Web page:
Dogra Festival of Minjraan

Ashok Sharma
India is famous for celebrating various festivals such as Lohri, Deepawali, Raksha- bandhan etc which have great religious and social importance. Similarly, Dogras, most of whom are agriculturists, are known for taking their time off from their tough, hard and monotonous life of farming to celebrate various festivals such as Baisakhi, Janamashtami, Nag Panchami, Bash Dua, Drubari etc.Every Dogra festival has some social or religious significance and background of its own.
These festivals help the people of various communities to come together and celebrate life in all its variety, colour and hues.These festivals also help to strengthen social bonds and forge man’s relationship with nature. One of the Dogra festivals which is eagerly awaited and celebrated across the Jammu Division is the festival of ‘Minjraan’ which is believed to have been celebrated in Duggar since times immemorial.
It has its origin in the celebration of another festival called ‘Raade’ which is celebrated on the auspicious occasion of Aashad Sankranti. The festival of Raade coincides with’Tamdey’ on which it is customary for Dogras to gift their married daughters and sisters vessels and containers such as pitchers/buckets filled with sugar, handfans, fruits and other sweet things.The month long festival of Raade culminates on the first of Saawan (Shravan Sankranti) in the Vikrami Samvat with the celebration of Minjraan.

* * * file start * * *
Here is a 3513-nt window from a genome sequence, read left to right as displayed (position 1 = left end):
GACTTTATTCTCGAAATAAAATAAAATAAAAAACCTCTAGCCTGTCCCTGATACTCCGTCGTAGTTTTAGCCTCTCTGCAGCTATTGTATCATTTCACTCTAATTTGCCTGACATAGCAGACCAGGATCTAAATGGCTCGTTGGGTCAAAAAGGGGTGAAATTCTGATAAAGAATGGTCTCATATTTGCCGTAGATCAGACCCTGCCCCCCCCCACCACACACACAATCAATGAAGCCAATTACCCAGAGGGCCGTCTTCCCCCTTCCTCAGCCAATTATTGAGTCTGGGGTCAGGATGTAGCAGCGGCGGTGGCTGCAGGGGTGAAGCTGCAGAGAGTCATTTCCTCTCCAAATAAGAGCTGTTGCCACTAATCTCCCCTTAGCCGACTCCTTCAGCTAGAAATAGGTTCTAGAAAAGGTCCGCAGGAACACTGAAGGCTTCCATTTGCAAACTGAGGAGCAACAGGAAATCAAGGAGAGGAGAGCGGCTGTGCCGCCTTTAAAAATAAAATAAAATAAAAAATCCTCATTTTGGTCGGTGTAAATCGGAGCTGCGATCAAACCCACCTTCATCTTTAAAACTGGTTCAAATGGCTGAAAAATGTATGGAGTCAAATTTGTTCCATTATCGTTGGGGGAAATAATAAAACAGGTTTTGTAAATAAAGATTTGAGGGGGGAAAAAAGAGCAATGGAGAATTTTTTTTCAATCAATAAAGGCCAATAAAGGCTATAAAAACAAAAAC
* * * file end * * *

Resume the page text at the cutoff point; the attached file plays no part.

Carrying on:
The month long period, which commenced this year on June 15,is a time of month long joy and celebration for the Dogras and will culminate on July 16,2021.On the auspicious occasion of Ashad Sankranti, unmarried girls collect and dig necks of broken pitchers in the ground and sow seeds of various kharief crops such as maize, sesame, millet etc. in them.
These broken necks of pitchers with the sown seeds on them are called Raade in local parlance.There are as many Raades as there are the members in a family and one more Raada is inserted to pray to God to add new members to the family. One of the raadas has a bigger size and it is generally inserted in the centre to give it a prominent look and it is called ‘Dhamma Raada’.This Raada symbolises the head of the family under whose control and patronage the other members of the family live comfortably and peacefully.As the seeds sprout into saplings,the girls water these saplings everyday after taking a bath, take due care of them and protect them from stray animals.The growth of these Raades signifies growth and multiplication of the members of the family.These raades are decorated every sunday in the evening beautifully and artistically with the natural and herbal colours (obtained by crushing bricks, charcoal etc.and from flour and ground rice, turmeric and dried leaves of plants) in different designs in the form of a Rangoli to pray to God to make the life of the members healthy, colourful and comfortable. On this occasion, folksongs and bhajans especially those related to Raades such as ‘Dhamma dhamma Raadia, tugi paani deyi deyi paalya’ (Dhamma Raadia , we brought you up by watering you everyday)are sung by the girls and women of neighbourhood.On this occasion, sweet thick cakes known as ‘Rutt’are also prepared alongwith other Dogra delicacies such as Keurs, Babroos, Purhes etc and the girls share these delicacies among themselves.Therefore, this festival is also known as ‘Rutt Raades’ in some parts of Jammu region.